The success of Stewart’s novel was one factor that motivated U.S. military meteorologists to start the informal practice of giving women’s names to storms in the Pacific during World War II. The practice became official in 1945. In 1953, a similar system of using women’s names was adopted for North Atlantic storms. This continued until 1979, when men’s names were incorporated into the system. Although Stewart’s novel is set in 1935, the novel and its effect on meteorology later inspired Lerner and Lowe to write a song for their play about the California gold rush, and like Stewart, they too gave a wind storm the name Maria, which is pronounced /məˈraɪ.ə/. The lines throughout the song end in feminine rhymes mostly using the long ‘i’ sound /aɪ/, echoing the stress pattern and vowel sound of the name Maria.
Here are the lyrics.
Away out here they’ve got a name for rain and wind and fire.
The rain is Tess, the fire’s Joe. They call the wind Maria.
Maria blows the stars around and sets the clouds a-flyin’.
Maria makes the mountains sound like folks was out there dyin’.
Maria. (Maria). Maria. (Maria). They call the wind Maria.
Before I knew Maria’s name and heard her wail and whinin’, I had a gal.
She had me and the sun was always shinin’.
But then one day I left my gal.
I left her far behind me and now I’m lost, so gol’ darn lost not even God can find me.
Maria. (Maria.) Maria. (Maria.) They call the wind Maria.
Out here they have a name for rain and wind and fire only.
When you’re lost and all alone, there ain’t no name for lonely.
And I’m a lost and lonely man without a star to guide me.
Maria blow my love to me. I need my gal beside me.
Maria. (Maria.) They call the wind Maria. Maria! Maria. (Maria.) They call the wind Maria.
A song of longing, regret, and loneliness, with a hopeful plea.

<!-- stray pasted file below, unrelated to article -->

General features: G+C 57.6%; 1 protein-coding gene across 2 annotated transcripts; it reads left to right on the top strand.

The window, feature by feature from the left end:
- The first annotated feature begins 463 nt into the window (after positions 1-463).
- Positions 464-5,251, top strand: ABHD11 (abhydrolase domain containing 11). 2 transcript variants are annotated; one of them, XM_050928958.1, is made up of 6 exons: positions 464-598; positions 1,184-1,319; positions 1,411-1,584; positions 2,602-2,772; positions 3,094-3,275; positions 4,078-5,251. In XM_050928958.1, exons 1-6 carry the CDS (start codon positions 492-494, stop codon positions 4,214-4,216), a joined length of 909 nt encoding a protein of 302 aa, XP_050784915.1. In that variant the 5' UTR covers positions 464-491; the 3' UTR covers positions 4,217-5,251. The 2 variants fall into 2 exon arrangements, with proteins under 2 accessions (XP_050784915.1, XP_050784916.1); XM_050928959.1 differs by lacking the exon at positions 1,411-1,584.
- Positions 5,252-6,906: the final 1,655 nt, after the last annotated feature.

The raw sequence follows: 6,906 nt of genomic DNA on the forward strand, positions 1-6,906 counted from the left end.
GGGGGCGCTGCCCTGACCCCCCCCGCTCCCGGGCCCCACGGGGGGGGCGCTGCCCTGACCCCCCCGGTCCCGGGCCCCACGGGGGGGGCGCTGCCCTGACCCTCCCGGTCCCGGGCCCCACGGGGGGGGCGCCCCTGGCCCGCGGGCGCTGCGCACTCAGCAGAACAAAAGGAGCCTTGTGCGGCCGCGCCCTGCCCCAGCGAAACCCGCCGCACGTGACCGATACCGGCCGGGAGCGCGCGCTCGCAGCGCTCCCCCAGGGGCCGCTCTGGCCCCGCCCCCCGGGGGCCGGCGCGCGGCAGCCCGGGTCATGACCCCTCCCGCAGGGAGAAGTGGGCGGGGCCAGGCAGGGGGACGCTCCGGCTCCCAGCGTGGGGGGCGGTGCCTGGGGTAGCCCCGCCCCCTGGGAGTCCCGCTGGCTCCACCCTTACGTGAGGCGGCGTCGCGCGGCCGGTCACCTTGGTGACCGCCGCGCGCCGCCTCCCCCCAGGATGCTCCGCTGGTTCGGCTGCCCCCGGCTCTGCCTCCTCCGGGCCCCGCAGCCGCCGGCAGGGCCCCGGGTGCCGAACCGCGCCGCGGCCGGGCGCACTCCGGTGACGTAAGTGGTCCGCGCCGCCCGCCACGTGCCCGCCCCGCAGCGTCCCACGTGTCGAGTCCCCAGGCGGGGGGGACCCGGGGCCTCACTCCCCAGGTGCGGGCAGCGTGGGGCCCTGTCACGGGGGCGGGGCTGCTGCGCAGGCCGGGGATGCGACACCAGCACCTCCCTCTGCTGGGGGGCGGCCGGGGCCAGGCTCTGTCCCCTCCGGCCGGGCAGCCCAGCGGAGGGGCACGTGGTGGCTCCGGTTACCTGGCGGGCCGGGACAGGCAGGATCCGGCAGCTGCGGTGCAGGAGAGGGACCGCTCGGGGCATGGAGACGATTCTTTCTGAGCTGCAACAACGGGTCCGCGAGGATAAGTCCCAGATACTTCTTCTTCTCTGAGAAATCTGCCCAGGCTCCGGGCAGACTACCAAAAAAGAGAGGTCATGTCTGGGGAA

Yes. Those are the emotions a windstorm evokes. I felt all of them last night, listening to the wind buffet my house and the trees. With the holidays approaching, I’ve been wallowing in nostalgia and feeling not a little alone in my new home, most of the neighbors I’ve met having decamped for warmer climes for the winter. There’s nothing like a howling wind outside to make one feel small and alone, a little fearful, but ultimately grateful – even hopeful – having survived and realizing it’s time to focus on life’s cherished gifts.
A cleansing wind. Renewal.
I’m now here on this ridge for good and bad. It’s my home. The wind will continue doing its thing, regardless of my wishes. So, my choice?
Embrace the wind.
And sing to myself, They Call the Wind Maria.
Here’s a glimpse of what the windstorms I’m experiencing are like.
That video was taken the morning of November 26th. In addition to all-night wind the night before, it had snowed. I awoke to drifts of snow against the door leading into the yard, covering the steps. The dogs were hesitant to go outside, wondering what happened to the steps, but also because the wind was still howling.
Good thing we all like winter ’cause it might be a long one.
I’ll leave you with a few quotes on the subject of wind.
Sunshine is delicious, rain is refreshing, wind braces us up, snow is exhilarating; there is really no such thing as bad weather, only different kinds of good weather.John Ruskin
The pessimist complains about the wind; the optimist expects it to change; the realist adjusts the sails.William Arthur Ward
O, wind, if winter comes, can spring be far behind?Percy Bysshe Shelley
If you reveal your secrets to the wind, you should not blame the wind for revealing them to the trees.Khalil Gibran
True courage is like a kite; a contrary wind raises it higher.John Petit-Senn
Come Fairies, take me out of this dull world, for I would ride with you upon the wind and dance upon the mountains like a flame!William Butler Yeats
What is the good of your stars and trees, your sunrise and the wind, if they do not enter into our daily lives?E. M. Forster